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Advice on Running a large MS XC Invitational (Read 286 times)

    I'm the lucky person to be in charge of a large MS XC invitational my son's school hosts every year (a changing of the guards occured). These are all relatively short races with over 100 runners in each race so lots of kids finish within a short period of time.

     

    In observing this event the last couple years, the finish area has been a concern of mine.  The finish line was only wide enough for one runner to cross at a time... with metal posts preventing two (yikes). Plus, there wasn't a "designation area", and they only used a single long chute. I plan to fix the finish line width and introduce a 10 to 20 yard designation area. But, I was wondering about the single chute. 

     

    it is necessary to use  two chutes?  Or would the other changes be sufficient? I'm leaning towards a single chute but wondered if others have had this experience.  I know two chutes adds more complexity and decision making for the chute volunteers

     

    Any words of wisdom is greatly appreciated.

     

    Tom


    Feeling the growl again

      Having helped run that type of setup before I would apply KISS and go with the single chute, and put a couple knowledgeable people at the line to sort out close-calls as they go into the chute.  Leave the wider area behind the line for this process; I could see placing 2 metal poles chute-width apart to force them into single file causing more problems than it solves.  I would rather leave the decision-making to the adult judges than two kids elbowing it out as they kick it in.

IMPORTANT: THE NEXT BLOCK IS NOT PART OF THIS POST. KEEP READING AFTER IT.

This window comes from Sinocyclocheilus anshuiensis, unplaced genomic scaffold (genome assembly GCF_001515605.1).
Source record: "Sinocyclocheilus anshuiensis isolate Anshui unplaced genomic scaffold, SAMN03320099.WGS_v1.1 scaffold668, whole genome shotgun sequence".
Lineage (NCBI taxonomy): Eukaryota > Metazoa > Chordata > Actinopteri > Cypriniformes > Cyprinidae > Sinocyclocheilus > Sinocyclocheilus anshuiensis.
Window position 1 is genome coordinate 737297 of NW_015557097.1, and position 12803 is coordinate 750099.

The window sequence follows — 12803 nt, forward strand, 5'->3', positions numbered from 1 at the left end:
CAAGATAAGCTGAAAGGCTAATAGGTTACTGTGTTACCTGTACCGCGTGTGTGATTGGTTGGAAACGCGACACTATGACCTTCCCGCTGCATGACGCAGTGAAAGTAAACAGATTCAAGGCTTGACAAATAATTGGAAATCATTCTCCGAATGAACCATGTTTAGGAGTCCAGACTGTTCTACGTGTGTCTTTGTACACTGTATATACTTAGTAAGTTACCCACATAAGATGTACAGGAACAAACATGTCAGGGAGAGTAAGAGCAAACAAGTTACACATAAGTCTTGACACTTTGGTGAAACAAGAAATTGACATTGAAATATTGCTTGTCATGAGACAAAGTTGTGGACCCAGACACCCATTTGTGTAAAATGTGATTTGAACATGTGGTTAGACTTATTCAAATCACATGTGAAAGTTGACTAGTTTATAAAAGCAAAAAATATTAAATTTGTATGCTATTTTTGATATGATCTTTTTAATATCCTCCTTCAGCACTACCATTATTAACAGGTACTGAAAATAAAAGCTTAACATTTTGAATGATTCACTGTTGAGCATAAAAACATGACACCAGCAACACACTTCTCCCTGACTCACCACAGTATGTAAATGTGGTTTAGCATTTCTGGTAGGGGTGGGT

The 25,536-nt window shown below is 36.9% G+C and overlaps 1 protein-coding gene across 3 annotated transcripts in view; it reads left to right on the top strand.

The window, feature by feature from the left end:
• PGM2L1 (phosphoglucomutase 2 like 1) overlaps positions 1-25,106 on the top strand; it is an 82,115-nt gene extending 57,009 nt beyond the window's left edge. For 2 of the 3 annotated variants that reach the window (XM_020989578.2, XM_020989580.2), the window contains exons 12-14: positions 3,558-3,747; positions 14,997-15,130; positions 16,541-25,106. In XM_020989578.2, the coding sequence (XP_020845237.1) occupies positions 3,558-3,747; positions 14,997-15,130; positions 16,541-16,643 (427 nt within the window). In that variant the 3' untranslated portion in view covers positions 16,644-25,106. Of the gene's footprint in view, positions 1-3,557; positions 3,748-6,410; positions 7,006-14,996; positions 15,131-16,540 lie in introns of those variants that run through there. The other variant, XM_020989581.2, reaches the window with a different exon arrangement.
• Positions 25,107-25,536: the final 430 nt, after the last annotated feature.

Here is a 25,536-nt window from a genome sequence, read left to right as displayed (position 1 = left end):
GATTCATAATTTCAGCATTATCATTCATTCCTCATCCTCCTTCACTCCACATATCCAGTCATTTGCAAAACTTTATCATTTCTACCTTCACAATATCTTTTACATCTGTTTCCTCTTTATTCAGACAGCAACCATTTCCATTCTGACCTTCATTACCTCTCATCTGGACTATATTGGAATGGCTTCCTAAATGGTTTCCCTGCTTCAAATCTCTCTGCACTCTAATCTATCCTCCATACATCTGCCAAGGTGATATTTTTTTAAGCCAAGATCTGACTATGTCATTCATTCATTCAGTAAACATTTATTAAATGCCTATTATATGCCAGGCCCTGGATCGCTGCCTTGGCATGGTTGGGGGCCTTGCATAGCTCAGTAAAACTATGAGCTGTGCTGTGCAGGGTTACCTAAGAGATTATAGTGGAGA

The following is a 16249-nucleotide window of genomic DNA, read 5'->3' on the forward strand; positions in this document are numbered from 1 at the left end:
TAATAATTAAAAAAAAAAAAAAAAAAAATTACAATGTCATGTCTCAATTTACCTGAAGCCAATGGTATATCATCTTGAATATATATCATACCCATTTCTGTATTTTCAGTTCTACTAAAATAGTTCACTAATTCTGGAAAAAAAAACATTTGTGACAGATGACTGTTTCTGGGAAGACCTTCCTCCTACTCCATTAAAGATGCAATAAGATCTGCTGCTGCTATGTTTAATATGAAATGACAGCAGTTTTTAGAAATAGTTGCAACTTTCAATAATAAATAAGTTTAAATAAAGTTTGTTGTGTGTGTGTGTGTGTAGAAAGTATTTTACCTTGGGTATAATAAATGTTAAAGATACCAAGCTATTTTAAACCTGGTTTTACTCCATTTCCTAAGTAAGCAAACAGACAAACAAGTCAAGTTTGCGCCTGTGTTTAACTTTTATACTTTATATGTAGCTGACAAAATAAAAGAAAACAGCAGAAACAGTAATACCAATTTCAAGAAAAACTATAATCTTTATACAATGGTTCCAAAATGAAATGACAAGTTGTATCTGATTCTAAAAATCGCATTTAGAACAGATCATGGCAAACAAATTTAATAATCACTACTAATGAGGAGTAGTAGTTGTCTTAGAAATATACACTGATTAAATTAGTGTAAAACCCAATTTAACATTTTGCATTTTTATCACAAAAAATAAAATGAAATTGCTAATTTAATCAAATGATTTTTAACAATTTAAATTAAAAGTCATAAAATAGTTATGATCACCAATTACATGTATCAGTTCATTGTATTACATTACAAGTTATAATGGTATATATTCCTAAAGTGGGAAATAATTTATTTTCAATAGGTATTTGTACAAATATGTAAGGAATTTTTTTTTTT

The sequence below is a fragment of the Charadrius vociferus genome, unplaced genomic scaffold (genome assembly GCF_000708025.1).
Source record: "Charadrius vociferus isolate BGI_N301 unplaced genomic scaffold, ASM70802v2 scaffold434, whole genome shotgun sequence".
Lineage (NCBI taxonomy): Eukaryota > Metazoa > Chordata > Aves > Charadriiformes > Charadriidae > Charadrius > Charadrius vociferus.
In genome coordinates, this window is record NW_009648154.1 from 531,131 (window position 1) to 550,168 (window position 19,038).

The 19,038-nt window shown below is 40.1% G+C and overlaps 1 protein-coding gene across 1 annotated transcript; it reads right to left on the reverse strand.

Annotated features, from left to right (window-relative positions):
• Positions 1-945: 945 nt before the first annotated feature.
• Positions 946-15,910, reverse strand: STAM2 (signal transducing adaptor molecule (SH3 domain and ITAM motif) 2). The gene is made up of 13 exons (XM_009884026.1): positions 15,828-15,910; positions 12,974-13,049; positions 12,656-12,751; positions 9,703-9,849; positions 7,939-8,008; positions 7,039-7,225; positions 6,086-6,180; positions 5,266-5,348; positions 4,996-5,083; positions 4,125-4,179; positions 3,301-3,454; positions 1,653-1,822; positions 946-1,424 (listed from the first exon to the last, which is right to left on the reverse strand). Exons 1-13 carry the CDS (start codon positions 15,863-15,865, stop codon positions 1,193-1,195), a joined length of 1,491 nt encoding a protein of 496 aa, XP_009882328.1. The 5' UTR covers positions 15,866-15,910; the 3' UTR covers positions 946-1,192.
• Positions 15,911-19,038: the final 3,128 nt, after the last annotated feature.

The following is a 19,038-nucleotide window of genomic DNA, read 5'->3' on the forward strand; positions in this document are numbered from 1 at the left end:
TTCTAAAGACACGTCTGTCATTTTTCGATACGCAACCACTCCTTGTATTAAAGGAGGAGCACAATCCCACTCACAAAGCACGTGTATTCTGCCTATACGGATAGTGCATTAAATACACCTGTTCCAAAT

It would not be a bad idea to have a video camera there too....just in case there is any contention.  The last time I did this we did not have major issues, but there were a couple calls where the camera would have been useful.

      "If you want to be a bad a$s, then do what a bad a$s does.  There's your pep talk for today.  Go Run." -- Slo_Hand

       

        Thanks Spaniel! It's good to hear your experiences and receive your input.

         

        Tom